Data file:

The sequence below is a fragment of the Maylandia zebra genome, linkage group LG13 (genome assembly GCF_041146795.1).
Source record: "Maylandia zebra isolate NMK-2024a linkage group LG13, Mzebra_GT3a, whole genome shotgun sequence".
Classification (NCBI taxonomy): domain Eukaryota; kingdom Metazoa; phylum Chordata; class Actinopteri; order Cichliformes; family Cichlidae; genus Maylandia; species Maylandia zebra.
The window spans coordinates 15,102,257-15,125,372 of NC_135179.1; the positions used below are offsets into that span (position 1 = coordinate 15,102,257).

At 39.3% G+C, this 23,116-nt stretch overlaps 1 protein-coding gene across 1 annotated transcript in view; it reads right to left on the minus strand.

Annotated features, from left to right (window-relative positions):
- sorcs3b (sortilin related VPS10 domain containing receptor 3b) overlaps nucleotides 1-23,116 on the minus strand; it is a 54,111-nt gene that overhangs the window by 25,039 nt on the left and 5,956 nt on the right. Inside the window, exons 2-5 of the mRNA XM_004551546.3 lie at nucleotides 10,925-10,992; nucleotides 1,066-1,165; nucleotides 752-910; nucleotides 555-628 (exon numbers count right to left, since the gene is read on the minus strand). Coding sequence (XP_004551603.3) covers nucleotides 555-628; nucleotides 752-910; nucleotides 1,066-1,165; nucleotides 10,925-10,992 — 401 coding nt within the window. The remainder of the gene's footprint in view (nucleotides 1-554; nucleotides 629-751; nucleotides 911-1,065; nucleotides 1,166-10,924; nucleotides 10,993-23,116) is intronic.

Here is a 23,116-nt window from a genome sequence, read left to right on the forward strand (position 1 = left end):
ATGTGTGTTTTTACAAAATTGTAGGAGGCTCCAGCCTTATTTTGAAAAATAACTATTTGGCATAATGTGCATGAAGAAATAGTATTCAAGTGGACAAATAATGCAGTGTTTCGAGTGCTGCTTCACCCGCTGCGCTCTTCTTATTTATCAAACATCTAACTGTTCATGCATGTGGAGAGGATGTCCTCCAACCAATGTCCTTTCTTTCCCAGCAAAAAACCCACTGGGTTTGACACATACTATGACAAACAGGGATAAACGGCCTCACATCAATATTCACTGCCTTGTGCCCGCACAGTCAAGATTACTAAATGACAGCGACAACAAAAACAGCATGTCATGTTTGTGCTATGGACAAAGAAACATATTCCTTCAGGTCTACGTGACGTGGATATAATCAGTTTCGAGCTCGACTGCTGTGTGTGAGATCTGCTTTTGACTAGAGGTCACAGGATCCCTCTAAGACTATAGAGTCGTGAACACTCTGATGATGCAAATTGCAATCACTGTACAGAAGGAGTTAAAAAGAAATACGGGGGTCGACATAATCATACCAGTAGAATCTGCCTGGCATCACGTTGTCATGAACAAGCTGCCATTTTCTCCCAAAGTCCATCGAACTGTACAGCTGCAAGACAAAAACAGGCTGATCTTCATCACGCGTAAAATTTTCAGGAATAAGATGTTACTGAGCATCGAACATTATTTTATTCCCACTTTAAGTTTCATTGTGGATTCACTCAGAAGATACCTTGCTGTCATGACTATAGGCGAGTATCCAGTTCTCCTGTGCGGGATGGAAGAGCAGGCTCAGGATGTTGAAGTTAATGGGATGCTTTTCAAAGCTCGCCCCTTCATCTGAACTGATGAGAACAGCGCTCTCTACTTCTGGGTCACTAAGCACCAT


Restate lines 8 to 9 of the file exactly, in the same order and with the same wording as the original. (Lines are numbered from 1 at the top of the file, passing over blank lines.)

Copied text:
Here is a 23,116-nt window from a genome sequence, read left to right on the forward strand (position 1 = left end):
ATGTGTGTTTTTACAAAATTGTAGGAGGCTCCAGCCTTATTTTGAAAAATAACTATTTGGCATAATGTGCATGAAGAAATAGTATTCAAGTGGACAAATAATGCAGTGTTTCGAGTGCTGCTTCACCCGCTGCGCTCTTCTTATTTATCAAACATCTAACTGTTCATGCATGTGGAGAGGATGTCCTCCAACCAATGTCCTTTCTTTCCCAGCAAAAAACCCACTGGGTTTGACACATACTATGACAAACAGGGATAAACGGCCTCACATCAATATTCACTGCCTTGTGCCCGCACAGTCAAGATTACTAAATGACAGCGACAACAAAAACAGCATGTCATGTTTGTGCTATGGACAAAGAAACATATTCCTTCAGGTCTACGTGACGTGGATATAATCAGTTTCGAGCTCGACTGCTGTGTGTGAGATCTGCTTTTGACTAGAGGTCACAGGATCCCTCTAAGACTATAGAGTCGTGAACACTCTGATGATGCAAATTGCAATCACTGTACAGAAGGAGTTAAAAAGAAATACGGGGGTCGACATAATCATACCAGTAGAATCTGCCTGGCATCACGTTGTCATGAACAAGCTGCCATTTTCTCCCAAAGTCCATCGAACTGTACAGCTGCAAGACAAAAACAGGCTGATCTTCATCACGCGTAAAATTTTCAGGAATAAGATGTTACTGAGCATCGAACATTATTTTATTCCCACTTTAAGTTTCATTGTGGATTCACTCAGAAGATACCTTGCTGTCATGACTATAGGCGAGTATCCAGTTCTCCTGTGCGGGATGGAAGAGCAGGCTCAGGATGTTGAAGTTAATGGGATGCTTTTCAAAGCTCGCCCCTTCATCTGAACTGATGAGAACAGCGCTCTCTACTTCTGGGTCACTAAGCACCAT